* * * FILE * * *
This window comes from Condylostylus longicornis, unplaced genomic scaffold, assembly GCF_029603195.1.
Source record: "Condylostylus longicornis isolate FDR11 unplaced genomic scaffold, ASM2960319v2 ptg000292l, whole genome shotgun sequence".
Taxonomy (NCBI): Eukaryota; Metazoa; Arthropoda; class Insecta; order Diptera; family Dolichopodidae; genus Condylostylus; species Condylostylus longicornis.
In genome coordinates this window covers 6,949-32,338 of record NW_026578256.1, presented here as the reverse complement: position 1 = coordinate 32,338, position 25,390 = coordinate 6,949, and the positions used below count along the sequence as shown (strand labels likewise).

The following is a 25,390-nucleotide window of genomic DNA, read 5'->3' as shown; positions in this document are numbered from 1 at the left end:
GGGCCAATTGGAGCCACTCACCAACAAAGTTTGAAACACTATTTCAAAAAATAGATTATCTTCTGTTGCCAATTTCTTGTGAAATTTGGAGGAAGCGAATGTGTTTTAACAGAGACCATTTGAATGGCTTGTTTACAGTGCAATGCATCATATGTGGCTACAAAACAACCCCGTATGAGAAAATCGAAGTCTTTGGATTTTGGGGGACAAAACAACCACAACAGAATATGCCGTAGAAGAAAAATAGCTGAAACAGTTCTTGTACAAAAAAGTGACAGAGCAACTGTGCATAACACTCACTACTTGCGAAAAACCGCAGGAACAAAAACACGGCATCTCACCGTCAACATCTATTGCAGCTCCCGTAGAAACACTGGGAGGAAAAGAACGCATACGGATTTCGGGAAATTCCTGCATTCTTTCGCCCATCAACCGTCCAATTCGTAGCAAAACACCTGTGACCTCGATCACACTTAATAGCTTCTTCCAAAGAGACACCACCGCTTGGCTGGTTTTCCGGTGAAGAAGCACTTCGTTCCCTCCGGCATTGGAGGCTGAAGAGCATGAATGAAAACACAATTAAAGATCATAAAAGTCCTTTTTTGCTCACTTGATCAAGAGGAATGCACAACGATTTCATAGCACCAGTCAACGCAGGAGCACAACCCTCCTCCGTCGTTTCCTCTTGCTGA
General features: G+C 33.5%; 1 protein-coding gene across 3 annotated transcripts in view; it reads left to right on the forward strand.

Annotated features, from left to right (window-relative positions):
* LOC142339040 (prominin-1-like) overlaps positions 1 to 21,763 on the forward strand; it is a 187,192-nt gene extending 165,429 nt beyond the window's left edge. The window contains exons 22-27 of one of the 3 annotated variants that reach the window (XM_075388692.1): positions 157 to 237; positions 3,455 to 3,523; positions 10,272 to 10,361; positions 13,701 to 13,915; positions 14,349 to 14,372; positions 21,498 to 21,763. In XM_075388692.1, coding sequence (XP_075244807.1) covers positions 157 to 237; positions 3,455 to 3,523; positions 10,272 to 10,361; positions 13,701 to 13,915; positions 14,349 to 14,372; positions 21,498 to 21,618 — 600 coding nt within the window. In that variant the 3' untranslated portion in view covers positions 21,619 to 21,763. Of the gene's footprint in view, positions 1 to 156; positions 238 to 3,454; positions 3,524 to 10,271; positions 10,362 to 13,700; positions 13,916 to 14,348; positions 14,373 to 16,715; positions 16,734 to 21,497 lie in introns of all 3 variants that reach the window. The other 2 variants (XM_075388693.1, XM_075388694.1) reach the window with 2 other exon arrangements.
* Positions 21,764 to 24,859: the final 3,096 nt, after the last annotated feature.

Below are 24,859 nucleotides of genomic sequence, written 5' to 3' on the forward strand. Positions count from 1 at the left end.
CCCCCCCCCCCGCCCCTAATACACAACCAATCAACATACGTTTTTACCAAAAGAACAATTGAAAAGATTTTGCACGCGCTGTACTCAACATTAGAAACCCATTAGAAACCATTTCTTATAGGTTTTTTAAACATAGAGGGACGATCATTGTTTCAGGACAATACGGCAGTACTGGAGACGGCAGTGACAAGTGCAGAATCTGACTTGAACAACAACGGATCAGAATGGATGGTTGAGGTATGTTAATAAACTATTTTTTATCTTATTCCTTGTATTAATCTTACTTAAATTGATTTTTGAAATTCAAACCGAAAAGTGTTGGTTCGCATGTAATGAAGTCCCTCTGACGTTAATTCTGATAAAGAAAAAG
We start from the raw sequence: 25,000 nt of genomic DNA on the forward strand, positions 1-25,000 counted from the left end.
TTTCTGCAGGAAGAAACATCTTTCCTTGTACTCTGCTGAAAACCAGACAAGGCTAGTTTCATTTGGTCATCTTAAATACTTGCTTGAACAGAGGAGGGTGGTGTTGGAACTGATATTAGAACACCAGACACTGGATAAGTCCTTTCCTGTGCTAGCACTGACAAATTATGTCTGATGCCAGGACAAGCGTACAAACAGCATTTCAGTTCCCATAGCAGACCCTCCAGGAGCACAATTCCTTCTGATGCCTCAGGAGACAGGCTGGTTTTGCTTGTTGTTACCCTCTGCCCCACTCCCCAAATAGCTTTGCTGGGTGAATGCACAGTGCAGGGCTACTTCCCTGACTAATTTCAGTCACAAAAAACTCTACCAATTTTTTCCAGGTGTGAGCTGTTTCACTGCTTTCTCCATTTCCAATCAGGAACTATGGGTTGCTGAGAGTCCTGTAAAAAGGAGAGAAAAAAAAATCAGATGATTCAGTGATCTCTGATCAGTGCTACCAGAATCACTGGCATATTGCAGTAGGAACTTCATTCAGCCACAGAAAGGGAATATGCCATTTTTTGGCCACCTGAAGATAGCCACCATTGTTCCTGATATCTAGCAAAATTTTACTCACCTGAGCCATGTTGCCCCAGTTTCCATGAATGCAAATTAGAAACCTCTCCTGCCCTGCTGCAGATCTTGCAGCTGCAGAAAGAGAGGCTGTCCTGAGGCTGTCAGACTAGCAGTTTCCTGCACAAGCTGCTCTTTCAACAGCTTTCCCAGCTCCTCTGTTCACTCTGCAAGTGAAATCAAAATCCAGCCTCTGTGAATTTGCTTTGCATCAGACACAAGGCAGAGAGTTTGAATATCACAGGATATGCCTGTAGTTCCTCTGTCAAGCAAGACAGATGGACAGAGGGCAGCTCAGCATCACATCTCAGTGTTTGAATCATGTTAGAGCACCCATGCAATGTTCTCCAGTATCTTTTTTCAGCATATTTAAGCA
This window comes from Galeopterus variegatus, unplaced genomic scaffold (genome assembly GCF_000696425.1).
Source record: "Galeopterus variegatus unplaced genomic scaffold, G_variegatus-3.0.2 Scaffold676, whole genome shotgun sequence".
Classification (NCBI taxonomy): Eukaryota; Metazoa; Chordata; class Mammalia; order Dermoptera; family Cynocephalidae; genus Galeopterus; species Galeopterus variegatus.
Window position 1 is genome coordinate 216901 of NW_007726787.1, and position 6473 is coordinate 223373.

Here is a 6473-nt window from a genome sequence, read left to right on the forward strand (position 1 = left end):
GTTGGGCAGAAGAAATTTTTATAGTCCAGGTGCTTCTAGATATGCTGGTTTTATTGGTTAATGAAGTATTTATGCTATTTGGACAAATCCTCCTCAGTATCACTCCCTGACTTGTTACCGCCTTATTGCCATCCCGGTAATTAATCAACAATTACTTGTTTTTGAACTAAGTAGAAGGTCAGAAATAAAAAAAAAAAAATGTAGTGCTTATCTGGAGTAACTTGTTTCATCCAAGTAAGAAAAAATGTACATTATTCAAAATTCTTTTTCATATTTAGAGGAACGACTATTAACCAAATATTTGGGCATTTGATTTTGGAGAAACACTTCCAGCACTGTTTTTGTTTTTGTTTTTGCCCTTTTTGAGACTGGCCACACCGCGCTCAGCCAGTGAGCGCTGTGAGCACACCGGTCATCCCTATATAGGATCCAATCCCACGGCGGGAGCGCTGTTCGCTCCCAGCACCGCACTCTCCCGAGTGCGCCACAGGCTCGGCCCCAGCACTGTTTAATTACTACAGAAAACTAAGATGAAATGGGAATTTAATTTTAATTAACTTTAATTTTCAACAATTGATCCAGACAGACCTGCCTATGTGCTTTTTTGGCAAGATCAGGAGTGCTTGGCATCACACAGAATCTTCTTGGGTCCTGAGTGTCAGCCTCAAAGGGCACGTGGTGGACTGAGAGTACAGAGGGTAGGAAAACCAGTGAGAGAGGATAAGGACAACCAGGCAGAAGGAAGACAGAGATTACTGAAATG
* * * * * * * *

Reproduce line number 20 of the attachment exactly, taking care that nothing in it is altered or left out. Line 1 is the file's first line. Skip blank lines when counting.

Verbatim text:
GTTGGGCAGAAGAAATTTTTATAGTCCAGGTGCTTCTAGATATGCTGGTTTTATTGGTTAATGAAGTATTTATGCTATTTGGACAAATCCTCCTCAGTATCACTCCCTGACTTGTTACCGCCTTATTGCCATCCCGGTAATTAATCAACAATTACTTGTTTTTGAACTAAGTAGAAGGTCAGAAATAAAAAAAAAAAAATGTAGTGCTTATCTGGAGTAACTTGTTTCATCCAAGTAAGAAAAAATGTACATTATTCAAAATTCTTTTTCATATTTAGAGGAACGACTATTAACCAAATATTTGGGCATTTGATTTTGGAGAAACACTTCCAGCACTGTTTTTGTTTTTGTTTTTGCCCTTTTTGAGACTGGCCACACCGCGCTCAGCCAGTGAGCGCTGTGAGCACACCGGTCATCCCTATATAGGATCCAATCCCACGGCGGGAGCGCTGTTCGCTCCCAGCACCGCACTCTCCCGAGTGCGCCACAGGCTCGGCCCCAGCACTGTTTAATTACTACAGAAAACTAAGATGAAATGGGAATTTAATTTTAATTAACTTTAATTTTCAACAATTGATCCAGACAGACCTGCCTATGTGCTTTTTTGGCAAGATCAGGAGTGCTTGGCATCACACAGAATCTTCTTGGGTCCTGAGTGTCAGCCTCAAAGGGCACGTGGTGGACTGAGAGTACAGAGGGTAGGAAAACCAGTGAGAGAGGATAAGGACAACCAGGCAGAAGGAAGACAGAGATTACTGAAATG